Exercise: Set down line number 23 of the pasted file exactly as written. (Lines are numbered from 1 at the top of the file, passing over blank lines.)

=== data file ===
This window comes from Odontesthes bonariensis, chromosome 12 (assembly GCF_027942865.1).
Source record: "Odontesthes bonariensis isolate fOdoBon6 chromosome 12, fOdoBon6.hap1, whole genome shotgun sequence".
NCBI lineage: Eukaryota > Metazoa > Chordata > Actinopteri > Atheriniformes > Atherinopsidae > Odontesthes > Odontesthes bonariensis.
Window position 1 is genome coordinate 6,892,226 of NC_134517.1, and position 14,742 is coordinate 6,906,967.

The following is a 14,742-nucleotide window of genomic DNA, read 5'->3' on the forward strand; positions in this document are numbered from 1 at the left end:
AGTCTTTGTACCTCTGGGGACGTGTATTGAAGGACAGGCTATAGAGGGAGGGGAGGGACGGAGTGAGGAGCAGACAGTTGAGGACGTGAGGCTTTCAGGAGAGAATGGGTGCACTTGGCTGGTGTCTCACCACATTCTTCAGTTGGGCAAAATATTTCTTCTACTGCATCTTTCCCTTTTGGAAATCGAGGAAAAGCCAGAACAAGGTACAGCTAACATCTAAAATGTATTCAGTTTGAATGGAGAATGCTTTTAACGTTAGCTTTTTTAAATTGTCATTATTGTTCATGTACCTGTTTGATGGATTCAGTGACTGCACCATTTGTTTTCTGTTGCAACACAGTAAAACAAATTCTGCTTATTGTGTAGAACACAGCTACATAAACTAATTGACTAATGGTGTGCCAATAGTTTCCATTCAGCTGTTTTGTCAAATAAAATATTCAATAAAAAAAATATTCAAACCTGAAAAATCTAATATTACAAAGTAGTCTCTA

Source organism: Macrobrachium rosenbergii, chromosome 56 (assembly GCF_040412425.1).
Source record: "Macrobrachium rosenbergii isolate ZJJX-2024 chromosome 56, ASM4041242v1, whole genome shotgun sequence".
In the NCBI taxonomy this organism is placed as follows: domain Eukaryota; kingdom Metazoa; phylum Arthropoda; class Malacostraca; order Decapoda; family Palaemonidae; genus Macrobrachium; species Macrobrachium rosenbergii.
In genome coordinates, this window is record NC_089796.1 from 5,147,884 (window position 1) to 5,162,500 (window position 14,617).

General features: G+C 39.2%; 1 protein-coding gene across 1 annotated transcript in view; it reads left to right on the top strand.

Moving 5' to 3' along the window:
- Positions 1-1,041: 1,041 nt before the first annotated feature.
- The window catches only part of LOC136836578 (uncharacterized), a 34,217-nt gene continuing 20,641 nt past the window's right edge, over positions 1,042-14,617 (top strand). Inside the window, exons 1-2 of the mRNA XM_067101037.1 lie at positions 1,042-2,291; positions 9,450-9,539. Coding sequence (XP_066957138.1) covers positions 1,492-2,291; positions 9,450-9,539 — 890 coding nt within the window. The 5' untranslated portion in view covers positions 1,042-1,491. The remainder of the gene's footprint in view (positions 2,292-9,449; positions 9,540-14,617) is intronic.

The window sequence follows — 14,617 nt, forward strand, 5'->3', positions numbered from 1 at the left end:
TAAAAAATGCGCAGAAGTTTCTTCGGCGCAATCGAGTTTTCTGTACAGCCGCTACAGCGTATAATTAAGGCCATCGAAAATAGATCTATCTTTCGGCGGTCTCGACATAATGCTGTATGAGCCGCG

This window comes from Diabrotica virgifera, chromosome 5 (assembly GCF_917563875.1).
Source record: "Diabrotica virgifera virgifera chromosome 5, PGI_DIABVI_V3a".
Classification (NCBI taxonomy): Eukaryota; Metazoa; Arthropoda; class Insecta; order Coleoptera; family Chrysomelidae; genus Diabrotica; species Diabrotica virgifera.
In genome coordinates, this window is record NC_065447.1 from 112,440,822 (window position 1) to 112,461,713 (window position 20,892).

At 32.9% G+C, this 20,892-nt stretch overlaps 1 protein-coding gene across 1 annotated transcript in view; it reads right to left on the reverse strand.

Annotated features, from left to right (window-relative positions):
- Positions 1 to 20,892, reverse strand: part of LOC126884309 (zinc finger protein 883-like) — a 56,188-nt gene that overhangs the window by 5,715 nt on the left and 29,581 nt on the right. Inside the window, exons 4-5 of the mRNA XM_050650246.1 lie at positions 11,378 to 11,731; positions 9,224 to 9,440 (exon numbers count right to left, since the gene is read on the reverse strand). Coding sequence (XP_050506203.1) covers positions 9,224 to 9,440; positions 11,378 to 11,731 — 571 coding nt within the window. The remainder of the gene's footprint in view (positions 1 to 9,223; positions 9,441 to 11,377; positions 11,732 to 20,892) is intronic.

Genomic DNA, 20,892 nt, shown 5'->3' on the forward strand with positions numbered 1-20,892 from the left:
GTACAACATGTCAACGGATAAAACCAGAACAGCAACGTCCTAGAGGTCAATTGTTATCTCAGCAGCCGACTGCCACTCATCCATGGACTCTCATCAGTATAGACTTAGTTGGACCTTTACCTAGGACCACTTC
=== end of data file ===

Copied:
- Positions 1 to 20,892, reverse strand: part of LOC126884309 (zinc finger protein 883-like) — a 56,188-nt gene that overhangs the window by 5,715 nt on the left and 29,581 nt on the right. Inside the window, exons 4-5 of the mRNA XM_050650246.1 lie at positions 11,378 to 11,731; positions 9,224 to 9,440 (exon numbers count right to left, since the gene is read on the reverse strand). Coding sequence (XP_050506203.1) covers positions 9,224 to 9,440; positions 11,378 to 11,731 — 571 coding nt within the window. The remainder of the gene's footprint in view (positions 1 to 9,223; positions 9,441 to 11,377; positions 11,732 to 20,892) is intronic.